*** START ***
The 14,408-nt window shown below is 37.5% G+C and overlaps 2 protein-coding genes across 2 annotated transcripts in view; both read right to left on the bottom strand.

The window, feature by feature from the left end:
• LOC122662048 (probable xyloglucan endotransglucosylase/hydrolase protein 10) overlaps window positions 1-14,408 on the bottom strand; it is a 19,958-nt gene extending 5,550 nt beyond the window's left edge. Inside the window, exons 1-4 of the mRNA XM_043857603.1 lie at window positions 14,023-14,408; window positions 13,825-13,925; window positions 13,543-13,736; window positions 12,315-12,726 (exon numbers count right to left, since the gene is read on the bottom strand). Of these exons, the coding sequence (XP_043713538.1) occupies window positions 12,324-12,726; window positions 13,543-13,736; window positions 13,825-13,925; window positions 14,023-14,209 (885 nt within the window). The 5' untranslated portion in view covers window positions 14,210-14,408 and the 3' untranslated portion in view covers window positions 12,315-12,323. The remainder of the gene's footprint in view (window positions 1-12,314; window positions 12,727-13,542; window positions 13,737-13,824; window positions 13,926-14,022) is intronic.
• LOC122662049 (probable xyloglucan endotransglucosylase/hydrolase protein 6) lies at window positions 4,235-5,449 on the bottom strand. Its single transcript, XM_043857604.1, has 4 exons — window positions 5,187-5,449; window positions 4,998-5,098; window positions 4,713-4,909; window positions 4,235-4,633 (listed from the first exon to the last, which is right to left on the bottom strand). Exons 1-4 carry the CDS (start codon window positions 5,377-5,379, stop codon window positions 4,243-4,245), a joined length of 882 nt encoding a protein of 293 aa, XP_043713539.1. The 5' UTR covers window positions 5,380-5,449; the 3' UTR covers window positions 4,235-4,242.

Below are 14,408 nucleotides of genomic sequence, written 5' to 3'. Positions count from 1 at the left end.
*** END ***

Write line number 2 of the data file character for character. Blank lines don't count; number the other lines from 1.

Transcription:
The window, feature by feature from the left end: